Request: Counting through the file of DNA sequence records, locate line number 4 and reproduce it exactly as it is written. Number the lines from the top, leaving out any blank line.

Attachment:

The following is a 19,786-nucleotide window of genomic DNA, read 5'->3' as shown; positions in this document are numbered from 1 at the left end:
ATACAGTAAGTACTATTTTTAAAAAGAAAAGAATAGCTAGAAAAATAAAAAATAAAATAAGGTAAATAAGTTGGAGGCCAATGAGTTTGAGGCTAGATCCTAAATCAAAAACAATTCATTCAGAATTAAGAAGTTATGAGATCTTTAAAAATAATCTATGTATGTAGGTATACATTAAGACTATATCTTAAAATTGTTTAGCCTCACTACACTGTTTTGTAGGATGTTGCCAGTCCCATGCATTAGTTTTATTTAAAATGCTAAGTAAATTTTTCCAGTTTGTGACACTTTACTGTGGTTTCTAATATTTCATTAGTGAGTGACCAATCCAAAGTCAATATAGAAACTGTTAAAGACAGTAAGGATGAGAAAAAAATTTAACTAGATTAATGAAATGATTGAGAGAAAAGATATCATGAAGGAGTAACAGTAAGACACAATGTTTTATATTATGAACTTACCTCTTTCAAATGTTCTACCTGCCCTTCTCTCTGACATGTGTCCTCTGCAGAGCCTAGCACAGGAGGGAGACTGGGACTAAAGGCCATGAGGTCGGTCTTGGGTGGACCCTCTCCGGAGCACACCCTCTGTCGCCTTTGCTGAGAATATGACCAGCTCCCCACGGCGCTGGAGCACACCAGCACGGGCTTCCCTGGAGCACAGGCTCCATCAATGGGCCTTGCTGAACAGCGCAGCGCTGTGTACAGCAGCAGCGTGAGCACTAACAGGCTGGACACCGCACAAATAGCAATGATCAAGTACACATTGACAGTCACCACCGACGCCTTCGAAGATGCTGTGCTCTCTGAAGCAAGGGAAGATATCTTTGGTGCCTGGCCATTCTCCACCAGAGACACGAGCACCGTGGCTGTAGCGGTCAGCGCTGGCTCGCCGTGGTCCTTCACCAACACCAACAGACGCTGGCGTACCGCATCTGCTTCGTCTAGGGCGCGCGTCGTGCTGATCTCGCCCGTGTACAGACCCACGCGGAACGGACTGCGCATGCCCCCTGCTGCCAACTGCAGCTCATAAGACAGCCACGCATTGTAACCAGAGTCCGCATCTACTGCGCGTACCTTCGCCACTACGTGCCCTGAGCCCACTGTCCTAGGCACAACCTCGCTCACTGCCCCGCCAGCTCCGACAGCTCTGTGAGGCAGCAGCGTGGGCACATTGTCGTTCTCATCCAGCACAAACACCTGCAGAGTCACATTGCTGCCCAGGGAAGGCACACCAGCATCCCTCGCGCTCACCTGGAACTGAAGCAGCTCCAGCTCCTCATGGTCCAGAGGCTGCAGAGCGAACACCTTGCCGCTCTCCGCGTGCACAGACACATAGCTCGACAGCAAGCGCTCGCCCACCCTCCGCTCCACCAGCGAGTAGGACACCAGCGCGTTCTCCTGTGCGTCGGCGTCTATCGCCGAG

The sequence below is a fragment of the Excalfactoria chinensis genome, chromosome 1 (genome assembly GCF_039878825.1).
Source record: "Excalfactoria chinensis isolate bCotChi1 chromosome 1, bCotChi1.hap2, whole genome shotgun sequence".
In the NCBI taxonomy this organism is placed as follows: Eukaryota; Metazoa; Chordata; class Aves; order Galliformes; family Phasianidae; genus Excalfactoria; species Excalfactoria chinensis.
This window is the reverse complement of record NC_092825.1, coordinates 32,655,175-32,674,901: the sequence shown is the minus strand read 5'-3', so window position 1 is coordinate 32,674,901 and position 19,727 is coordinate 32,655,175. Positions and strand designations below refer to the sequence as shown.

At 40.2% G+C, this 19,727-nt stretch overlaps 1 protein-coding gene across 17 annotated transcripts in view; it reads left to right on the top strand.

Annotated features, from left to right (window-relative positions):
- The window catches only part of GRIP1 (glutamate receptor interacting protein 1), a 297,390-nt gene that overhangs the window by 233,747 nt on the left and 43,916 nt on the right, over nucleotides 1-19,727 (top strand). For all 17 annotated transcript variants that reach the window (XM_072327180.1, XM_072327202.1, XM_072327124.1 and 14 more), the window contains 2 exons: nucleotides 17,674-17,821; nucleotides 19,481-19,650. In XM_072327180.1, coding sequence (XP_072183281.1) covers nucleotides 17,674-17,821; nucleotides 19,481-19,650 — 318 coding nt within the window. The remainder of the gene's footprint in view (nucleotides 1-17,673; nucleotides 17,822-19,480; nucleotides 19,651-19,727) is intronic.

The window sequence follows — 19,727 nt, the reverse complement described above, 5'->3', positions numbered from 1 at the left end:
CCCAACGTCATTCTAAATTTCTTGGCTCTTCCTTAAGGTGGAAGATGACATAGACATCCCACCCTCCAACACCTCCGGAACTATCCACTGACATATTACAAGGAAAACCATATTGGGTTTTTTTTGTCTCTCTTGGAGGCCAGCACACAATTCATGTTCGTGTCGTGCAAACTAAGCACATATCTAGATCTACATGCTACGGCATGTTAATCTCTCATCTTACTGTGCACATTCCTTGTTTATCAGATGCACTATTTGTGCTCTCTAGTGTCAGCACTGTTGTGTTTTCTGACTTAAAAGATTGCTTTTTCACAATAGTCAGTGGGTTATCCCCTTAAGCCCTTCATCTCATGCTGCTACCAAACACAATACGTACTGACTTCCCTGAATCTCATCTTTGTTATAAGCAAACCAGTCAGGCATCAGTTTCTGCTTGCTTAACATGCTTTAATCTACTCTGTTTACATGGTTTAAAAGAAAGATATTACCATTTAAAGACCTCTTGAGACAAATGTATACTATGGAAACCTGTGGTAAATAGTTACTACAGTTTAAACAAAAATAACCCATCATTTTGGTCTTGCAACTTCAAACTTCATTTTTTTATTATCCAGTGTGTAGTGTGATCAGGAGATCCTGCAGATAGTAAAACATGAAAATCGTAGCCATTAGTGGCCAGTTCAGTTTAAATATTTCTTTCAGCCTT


Source record: "Excalfactoria chinensis isolate bCotChi1 chromosome 1, bCotChi1.hap2, whole genome shotgun sequence".